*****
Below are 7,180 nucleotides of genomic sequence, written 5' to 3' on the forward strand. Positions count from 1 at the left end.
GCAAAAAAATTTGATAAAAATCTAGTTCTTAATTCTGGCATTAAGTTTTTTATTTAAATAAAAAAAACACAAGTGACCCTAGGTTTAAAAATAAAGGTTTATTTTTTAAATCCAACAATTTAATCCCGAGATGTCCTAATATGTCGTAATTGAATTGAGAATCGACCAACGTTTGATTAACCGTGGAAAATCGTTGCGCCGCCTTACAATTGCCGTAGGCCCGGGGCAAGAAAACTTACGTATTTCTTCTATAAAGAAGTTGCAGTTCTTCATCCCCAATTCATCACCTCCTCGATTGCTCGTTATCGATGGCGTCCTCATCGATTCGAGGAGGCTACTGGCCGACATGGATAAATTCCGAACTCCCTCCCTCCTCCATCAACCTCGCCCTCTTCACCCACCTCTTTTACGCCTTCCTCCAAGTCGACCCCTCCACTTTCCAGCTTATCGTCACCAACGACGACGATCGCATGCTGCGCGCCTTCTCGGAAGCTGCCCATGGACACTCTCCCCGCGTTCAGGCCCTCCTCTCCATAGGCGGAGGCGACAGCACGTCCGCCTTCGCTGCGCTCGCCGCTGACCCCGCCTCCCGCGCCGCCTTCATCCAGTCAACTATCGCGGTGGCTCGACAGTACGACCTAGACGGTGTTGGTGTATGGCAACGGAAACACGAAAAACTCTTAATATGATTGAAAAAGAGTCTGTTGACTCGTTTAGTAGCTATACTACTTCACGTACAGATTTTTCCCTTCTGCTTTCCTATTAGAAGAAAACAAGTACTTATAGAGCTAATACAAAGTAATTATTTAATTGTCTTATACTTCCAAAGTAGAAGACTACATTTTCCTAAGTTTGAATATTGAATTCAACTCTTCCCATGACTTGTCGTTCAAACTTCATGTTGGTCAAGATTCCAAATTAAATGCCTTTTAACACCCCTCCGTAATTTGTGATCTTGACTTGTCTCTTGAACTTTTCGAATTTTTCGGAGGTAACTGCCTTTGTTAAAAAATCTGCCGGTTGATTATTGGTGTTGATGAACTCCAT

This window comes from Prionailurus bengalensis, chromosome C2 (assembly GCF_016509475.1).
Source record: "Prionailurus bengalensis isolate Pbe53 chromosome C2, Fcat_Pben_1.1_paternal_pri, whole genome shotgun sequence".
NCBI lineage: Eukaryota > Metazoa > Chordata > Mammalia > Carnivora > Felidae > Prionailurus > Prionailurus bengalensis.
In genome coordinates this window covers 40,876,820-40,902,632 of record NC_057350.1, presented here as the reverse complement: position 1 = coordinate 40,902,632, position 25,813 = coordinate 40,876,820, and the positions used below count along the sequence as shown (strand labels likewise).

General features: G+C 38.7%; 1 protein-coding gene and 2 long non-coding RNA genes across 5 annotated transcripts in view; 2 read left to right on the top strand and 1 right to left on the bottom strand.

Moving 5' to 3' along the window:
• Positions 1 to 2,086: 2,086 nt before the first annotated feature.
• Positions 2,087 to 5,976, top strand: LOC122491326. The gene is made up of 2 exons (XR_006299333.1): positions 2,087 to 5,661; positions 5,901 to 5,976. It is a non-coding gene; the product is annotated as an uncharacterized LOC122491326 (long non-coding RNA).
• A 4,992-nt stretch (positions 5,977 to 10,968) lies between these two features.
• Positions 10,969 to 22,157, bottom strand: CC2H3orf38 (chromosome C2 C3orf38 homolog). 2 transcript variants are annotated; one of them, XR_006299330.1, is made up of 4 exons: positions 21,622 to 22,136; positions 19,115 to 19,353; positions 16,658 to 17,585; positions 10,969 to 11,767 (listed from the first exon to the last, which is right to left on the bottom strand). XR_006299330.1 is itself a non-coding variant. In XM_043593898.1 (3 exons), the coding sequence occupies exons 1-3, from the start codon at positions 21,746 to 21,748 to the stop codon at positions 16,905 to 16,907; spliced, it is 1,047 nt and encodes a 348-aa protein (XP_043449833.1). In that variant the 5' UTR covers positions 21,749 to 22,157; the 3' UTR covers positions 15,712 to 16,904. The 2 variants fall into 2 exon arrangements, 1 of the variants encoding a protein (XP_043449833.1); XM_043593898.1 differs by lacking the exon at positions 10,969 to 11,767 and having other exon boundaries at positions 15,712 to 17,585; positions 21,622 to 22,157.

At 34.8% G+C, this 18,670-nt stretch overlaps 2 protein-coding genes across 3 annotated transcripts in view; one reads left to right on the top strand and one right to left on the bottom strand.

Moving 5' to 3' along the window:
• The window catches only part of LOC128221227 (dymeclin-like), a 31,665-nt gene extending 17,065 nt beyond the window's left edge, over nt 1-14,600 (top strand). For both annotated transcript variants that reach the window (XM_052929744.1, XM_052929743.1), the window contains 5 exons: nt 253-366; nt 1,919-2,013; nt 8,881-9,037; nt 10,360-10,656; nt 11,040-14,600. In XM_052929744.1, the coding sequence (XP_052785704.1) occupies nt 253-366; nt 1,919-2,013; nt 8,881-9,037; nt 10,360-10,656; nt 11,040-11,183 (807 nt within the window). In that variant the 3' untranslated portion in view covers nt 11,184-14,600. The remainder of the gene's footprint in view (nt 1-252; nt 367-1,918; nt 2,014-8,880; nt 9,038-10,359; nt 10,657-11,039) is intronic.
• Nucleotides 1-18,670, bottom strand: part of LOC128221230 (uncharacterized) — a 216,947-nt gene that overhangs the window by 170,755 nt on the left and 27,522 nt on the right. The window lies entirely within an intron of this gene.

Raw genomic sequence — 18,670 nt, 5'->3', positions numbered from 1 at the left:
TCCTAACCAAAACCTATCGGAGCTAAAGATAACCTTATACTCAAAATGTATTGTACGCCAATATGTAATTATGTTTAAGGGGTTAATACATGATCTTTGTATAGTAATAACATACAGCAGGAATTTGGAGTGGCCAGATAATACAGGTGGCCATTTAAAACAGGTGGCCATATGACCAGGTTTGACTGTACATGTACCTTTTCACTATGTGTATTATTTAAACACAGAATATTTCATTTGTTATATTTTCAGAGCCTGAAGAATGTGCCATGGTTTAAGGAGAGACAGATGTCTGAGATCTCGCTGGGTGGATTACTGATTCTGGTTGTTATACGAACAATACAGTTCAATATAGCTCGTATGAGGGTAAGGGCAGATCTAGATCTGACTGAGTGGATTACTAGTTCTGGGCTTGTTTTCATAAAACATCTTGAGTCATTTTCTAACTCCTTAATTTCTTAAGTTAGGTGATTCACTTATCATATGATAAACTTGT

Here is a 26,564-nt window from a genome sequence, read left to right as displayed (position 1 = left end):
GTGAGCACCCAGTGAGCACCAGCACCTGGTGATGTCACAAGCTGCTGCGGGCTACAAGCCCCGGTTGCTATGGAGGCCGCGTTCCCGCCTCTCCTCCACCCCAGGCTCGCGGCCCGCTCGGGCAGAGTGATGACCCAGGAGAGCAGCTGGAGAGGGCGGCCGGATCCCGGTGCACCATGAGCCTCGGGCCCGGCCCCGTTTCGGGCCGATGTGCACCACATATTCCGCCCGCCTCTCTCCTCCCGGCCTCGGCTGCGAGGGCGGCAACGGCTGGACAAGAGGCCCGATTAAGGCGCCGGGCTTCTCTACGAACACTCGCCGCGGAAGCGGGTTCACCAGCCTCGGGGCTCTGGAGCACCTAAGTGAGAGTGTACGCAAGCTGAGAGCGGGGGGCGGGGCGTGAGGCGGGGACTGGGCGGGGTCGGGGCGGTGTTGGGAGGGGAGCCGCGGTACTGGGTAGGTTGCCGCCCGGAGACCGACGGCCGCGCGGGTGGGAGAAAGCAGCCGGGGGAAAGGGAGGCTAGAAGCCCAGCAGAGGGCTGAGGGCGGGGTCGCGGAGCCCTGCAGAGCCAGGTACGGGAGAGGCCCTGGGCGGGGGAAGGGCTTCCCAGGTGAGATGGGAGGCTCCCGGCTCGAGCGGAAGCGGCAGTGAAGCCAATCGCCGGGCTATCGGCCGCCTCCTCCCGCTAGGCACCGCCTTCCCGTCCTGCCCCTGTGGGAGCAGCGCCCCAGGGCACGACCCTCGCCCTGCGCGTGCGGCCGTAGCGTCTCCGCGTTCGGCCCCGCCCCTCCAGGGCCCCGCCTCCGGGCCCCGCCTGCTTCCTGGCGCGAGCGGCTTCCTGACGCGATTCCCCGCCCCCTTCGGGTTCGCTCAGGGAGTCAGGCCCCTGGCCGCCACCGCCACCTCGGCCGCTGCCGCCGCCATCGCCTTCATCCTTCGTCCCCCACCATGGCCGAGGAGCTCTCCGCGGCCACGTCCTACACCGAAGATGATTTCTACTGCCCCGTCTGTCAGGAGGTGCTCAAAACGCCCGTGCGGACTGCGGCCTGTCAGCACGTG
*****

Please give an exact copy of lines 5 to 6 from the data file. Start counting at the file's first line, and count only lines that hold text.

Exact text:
NCBI lineage: Eukaryota > Metazoa > Chordata > Mammalia > Carnivora > Felidae > Prionailurus > Prionailurus bengalensis.
In genome coordinates this window covers 40,876,820-40,902,632 of record NC_057350.1, presented here as the reverse complement: position 1 = coordinate 40,902,632, position 25,813 = coordinate 40,876,820, and the positions used below count along the sequence as shown (strand labels likewise).